When scientists presented conclusive evidence that the brain requires rest after an injury, and that a second injury while recovering from the first can cause much more serious damage, U.S. Military officials took notice and implemented changes almost immediately. The Pentagon will now remove soldiers exposed to roadside bomb blasts from combat for 24 hours, whether they show signs of injury or not.
The required 24 hiatus from combat will allow the soldiers to be examined for symptoms of traumatic brain injury, an article in the San Bernardino Sun reported. The soldiers' short-term memory and concentration skills will be tested, and doctors will check for double vision and ringing ears, among other symptoms. Part of the government's recent attention toward brain injuries among troops relates to a 2008 RAND Corporation study revealing that almost 20 percent of soldiers who served in Iraq and Afghanistan had suffered some form of traumatic brain injury, the article continued.
The director of the UCLA Brain Injury Research Center, David Hovda, consults with the Pentagon on brain injuries. Hovda's take on brain injuries is more serious than most. He suggests that anytime you hit your head, it could result in a very mild traumatic brain injury, even if it is never diagnosed as such. Dr. David Patterson of Casa Colina Centers for Rehabilitation said, 'traumatic brain injury can be thought of as any temporary alteration in mental status,' the article reported.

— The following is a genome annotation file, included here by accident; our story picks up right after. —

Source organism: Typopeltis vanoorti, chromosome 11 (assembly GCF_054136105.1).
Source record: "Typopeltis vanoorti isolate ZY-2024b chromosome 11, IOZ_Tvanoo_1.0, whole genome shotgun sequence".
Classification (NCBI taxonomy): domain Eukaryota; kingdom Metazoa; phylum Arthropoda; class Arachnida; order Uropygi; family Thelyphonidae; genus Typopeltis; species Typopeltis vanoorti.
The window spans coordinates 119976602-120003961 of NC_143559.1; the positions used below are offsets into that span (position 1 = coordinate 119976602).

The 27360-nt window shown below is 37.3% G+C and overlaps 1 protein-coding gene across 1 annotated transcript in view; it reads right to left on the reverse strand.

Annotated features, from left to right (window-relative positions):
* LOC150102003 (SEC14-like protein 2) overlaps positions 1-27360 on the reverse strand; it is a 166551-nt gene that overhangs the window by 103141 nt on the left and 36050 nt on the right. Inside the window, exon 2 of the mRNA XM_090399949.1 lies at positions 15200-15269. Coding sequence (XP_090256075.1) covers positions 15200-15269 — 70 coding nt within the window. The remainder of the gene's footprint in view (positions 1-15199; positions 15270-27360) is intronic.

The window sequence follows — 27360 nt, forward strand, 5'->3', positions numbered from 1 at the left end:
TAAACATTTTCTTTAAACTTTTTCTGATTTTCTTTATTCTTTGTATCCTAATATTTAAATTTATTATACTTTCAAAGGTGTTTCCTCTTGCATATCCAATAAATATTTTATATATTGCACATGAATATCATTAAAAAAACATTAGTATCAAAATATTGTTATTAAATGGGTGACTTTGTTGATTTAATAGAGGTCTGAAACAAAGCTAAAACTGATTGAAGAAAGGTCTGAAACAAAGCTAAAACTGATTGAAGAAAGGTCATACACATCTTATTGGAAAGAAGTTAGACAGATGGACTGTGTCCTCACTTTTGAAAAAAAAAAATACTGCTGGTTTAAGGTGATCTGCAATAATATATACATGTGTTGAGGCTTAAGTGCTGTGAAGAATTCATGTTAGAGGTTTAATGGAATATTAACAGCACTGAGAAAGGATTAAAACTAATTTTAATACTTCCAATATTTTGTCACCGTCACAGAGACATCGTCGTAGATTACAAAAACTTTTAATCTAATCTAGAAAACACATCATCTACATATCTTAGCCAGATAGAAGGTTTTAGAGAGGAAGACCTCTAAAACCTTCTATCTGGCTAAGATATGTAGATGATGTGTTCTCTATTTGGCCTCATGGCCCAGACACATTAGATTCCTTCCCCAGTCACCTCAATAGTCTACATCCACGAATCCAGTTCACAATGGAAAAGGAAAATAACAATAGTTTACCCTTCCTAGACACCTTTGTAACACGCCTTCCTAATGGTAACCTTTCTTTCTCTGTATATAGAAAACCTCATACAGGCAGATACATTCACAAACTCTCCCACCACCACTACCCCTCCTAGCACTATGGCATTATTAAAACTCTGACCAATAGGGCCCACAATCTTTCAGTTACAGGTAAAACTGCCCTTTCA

Hovda went on to describe in detail what happens in the brain after an injury has taken place. He said, 'Fluids leave the brain and need to be pumped back in, but the brain's energy producing chemistry has been beaten down, so that it is unable to operate the needed pumps. It can take a few days or a few weeks for the brain to recover,' the Sun reported. He touted the healing powers of the brain, but added that if another injury occurs during the delicate recovery period, it may never fully recover.
The Pentagon announced the new changes in brain injury protocol last week, and troops are already being trained in their implementation. While the occurrence of roadside bombs shows no sign of decreasing, the new combat rules will allow those exposed a far greater chance of full recovery from their injuries.
Steinberg, Jim. (March 10, 2010) 'Military services beginning new focus on traumatic brain injuries.' Retreived on March 12, 2010 from the San Bernardino Sun Web site: http://www.sbsun.com/living/ci_14650196
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